The Moroccan state-owned company OCP is polluting the air with its fertiliser factories, thereby harming the health of its employees and of the local population. According to a new report by Bread for all, SWISSAID and Catholic Lenten Fund at least eleven Swiss commodity traders have a commercial relationship with OCP which means they are implicated in human rights violations and environmental pollution in Morocco. This underlines the urgency of the Responsible Business Initiative that will be at issue once again in the National Council next week.
The fertiliser factories of the OCP (Office Chérifien des Phosphates) in Safi and Jorf Lasfar on Morocco’s Atlantic coast emit large quantities of air pollutants, such as hydrogen fluoride and fine particles. This environmental pollution has an enormous impact on the health of OCP’s employees and of people living in the vicinity of the factories where Moroccan phosphate is made into fertiliser.
According to a new report by the development organisations SWISSAID, Bread for all and Catholic Lenten Fund large numbers of employees of the two factories suffer from bronchial diseases and cancers. Reports by trade unions say that many of them have already died. Measurements of the air quality in the vicinity of the OCP factory in Safi revealed high values: fine particle (PM2.5) pollution was between 6 and 16 times higher than the daily guideline value recommended by the World Health Organisation (WHO).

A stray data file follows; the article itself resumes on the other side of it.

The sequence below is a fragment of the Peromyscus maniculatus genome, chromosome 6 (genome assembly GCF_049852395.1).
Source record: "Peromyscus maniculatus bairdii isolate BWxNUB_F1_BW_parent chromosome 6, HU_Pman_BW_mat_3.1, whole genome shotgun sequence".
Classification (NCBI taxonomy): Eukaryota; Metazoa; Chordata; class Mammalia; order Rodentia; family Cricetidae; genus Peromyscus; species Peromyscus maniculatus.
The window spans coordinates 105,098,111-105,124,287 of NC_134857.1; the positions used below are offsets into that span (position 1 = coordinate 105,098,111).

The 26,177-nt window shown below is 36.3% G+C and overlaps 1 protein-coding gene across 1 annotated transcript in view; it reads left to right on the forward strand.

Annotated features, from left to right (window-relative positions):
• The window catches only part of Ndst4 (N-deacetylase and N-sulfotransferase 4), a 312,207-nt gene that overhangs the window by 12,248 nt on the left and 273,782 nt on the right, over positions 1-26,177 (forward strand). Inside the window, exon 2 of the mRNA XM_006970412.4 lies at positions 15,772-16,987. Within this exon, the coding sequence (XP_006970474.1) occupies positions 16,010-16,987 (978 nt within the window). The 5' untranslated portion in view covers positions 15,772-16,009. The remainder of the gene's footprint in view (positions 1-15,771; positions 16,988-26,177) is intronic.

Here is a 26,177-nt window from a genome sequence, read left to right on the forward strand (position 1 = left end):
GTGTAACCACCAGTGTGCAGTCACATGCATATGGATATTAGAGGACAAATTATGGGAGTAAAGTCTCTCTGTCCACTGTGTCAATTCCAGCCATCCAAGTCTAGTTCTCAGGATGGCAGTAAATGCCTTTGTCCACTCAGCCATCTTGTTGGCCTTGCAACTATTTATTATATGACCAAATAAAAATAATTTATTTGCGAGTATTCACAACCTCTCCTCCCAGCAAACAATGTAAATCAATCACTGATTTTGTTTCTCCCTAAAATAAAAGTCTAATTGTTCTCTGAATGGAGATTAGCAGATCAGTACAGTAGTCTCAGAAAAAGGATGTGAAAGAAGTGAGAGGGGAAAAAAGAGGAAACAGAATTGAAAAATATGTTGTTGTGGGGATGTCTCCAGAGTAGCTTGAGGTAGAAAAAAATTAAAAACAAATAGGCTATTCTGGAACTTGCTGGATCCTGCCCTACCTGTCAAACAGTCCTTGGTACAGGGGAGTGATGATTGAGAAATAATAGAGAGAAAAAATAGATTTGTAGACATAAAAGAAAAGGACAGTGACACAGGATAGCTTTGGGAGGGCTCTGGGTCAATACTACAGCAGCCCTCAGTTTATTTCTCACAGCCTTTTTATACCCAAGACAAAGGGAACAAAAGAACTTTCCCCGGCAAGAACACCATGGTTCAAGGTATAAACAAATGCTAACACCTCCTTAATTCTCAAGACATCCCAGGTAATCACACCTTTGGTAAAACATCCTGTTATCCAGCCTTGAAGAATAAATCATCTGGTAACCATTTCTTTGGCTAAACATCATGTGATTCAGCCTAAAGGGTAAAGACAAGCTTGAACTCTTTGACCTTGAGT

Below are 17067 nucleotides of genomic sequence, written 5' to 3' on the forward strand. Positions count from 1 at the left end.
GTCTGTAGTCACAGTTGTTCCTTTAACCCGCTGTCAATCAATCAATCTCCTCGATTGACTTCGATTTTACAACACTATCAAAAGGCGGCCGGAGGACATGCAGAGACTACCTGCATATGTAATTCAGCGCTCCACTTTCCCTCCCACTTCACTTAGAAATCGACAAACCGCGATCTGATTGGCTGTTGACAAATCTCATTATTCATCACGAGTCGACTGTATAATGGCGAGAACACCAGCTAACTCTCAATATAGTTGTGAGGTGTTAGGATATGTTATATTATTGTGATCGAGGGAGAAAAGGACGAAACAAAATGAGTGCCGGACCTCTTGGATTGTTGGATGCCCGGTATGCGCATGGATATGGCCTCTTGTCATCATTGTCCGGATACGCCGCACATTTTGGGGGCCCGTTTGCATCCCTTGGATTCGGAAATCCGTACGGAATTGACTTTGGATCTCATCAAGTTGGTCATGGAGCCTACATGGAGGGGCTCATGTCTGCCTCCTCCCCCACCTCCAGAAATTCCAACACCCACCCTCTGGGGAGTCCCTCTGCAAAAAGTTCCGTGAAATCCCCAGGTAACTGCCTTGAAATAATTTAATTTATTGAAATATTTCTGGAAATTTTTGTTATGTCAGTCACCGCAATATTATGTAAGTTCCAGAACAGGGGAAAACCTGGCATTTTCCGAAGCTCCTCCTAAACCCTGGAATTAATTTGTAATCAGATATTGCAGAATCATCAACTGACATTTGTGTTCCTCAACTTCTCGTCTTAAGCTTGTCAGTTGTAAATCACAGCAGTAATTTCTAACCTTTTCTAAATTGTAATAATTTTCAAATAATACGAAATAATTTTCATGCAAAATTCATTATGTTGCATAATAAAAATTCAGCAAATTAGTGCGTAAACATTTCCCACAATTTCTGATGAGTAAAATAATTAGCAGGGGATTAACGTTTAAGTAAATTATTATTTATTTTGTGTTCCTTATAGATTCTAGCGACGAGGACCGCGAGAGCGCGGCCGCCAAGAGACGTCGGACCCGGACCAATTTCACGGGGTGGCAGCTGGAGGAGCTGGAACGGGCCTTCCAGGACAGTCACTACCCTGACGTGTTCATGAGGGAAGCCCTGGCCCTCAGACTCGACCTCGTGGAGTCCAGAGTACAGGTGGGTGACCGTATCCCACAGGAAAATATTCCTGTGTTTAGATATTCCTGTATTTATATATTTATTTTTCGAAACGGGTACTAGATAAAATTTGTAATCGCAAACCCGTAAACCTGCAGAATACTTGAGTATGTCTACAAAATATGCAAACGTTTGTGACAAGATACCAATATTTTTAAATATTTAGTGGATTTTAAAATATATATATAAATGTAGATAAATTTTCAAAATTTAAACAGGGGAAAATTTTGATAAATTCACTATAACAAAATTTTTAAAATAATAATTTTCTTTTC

Villagers in the vicinity of the two fertiliser factories are also seriously affected by the environmental pollution. Many of the people interviewed by the authors of the report suffer from eye irritation, bronchial diseases and dental fluorosis. Children in villages near the Jorf Lasfar plants reported that they had to cover their noses with a cloth on the way to school because of the acrid smell.
Swiss commodity traders implicated
OCP is the world’s biggest producer of phosphorite and the second biggest manufacturer of phosphate fertilisers. It has a subsidiary in Geneva in the shape of Saftco SA, which marketed more than 300,000 tonnes of fertiliser in 2017. The report shows that in addition to Saftco at least ten other Swiss commodity traders have commercial relations with OCP. None of these firms appears to have conducted a due diligence process with regard to the compliance of their Moroccan suppliers with environmental standards and human rights.
And yet this is precisely what was recommended in a guidance on implementing the UN guiding principles on business and human rights published last year by SECO and the FDFA for the commodity trading sector, which has a strong presence in Switzerland with about 570 businesses. This shows once again that government recommendations and voluntary measures by the firms are of little use by themselves in guaranteeing compliance with human rights and environmental standards when Swiss enterprises do business abroad.
Bread for all, SWISSAID and Catholic Lenten Fund call on OCP and the Swiss fertiliser traders to conduct comprehensive due diligence and to take the appropriate measures to avoid human rights violations. This is also the aim of the Responsible Business Initiative, whose purpose is to oblige Swiss businesses to comply with human rights and environmental standards all over the world. The National Council will discuss the initiative and a counter proposal once again next week. If the counter proposal is not accepted, the initiative is expected to be put to a popular vote in 2020.